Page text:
The Louisiana Wildlife and Fisheries Commission has turned what should be a celebration for this month’s special teal season and the 60-day duck season into a contentious subplot.

The rancor from its August meeting, when the commission voted 4-2 for an early opening of the Coastal Waterfowl Zone — after a majority of that zone’s hunters asked for a later opening (that would have pushed the closing date later, too) — continued Thursday when it took another vote on ducks.

This time this issue is which of the three bidding groups would get the slightly more $300,000 the Department of Wildlife and Fisheries annually sends to enhance and preserve breeding grounds.

That alone demands an explanation: For 50 years, Louisiana has sent 10 percent of its hunting license fees to groups dedicated to keeping Canada’s duck-breeding prairies productive. The total now is $10 million, the most any state has donated.

For most of those 50 years, Ducks Unlimited got the money. To DU’s credit, it leverages that donation with a three-to-one match, pushing our state’s contribution to more than a million working dollars in areas that send waterfowl to our state.

This year, the groups put in their bids at the LWFC’s June meeting, and the commission charged the LDWF staff to review DU, Delta Waterfowl and United Prairie offerings.

Without going into great detail, the staff recommendation was that DU’s topped the list. Delta was second.

So, after the motion was made to send this pot of money to DU, the six men split the vote with “ayes” coming from Ronny Graham, Billy Broussard and Chad Courville, and Pat Manuel, Dan Davis and Bart Yakupzack voting “no.”

There’s supposed to be seven commission members, but the group is working a man short after Ed Swindell of Hammond resigned in August to take one of the state’s seats on the Gulf of Mexico Fishery Management Council.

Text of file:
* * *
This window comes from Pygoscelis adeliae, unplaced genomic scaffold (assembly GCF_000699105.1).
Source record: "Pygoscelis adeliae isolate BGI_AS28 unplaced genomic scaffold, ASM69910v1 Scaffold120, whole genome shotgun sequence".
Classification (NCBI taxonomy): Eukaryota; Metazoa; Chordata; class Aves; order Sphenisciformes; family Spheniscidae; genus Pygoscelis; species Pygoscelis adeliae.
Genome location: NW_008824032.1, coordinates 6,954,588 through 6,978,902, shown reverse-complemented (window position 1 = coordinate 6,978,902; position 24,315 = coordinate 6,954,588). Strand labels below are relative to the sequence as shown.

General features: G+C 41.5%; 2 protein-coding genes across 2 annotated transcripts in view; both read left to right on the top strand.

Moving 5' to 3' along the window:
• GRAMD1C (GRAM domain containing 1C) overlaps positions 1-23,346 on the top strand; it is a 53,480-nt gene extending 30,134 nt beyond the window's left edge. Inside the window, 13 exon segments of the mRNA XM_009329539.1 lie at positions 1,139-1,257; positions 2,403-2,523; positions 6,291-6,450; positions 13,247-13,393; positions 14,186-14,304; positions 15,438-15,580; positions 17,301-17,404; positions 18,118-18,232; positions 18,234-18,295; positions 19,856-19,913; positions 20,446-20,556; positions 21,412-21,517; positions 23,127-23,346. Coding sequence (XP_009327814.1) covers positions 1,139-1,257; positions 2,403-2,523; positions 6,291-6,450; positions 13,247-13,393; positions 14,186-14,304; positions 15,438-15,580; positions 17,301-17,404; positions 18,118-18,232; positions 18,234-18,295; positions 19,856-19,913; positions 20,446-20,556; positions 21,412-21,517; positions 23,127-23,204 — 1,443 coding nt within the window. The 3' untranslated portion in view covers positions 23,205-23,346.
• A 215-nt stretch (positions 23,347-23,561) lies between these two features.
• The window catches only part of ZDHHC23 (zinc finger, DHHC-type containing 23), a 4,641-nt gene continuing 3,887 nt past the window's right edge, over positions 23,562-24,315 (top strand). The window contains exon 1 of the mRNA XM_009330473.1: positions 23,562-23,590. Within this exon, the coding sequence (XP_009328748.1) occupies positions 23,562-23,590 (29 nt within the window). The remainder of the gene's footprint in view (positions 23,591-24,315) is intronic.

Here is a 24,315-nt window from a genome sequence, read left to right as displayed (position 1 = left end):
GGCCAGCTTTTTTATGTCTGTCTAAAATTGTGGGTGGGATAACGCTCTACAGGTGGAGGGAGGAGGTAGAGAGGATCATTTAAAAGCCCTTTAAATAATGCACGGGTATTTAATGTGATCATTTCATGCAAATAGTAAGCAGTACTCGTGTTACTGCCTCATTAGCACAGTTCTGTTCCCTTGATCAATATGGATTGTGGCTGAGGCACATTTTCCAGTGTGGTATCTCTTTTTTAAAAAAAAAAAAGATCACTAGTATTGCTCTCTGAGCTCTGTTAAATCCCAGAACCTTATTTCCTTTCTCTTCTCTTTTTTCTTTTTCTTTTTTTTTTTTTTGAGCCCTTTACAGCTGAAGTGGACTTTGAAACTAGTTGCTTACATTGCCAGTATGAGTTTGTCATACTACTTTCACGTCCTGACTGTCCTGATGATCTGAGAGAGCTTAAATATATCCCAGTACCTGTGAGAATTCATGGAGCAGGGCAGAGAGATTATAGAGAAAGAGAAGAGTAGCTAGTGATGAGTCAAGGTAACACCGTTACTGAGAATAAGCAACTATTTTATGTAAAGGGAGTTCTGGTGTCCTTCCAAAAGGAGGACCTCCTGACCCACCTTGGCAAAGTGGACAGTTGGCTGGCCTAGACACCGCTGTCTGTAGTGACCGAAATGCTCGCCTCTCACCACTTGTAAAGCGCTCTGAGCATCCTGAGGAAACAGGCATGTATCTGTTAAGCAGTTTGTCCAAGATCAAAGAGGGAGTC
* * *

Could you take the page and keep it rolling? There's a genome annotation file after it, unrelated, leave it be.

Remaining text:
Another motion to divide the money among the three, with DU getting a 75 percent share, ended in another tie with the three nays becoming ayes and the three ayes becoming nays.

There were a few more twists and turns in this story, not the least of which is that the commission asked the LDWF staff to forward an appeal to the state’s attorney general’s office for an opinion on how it can proceed with a pool of money that demands it be spent.

Can the money continue to flow to DU as it did last year, or can those dollars be held over until next year? There’s no question there’s an impasse: If you can follow this, the three “yea-then-nay” men are insistent they will back DU’s plan to the hilt, and the three “nay-then-yea” men believe Delta Waterfowl should get a crack to find out if their plans to work with Canadian farmers will work.

For now, the best solution lays squarely in Gov. Bobby Jindal’s lap. He needs to appoint someone to fill that seventh chair, and that can’t come too quickly.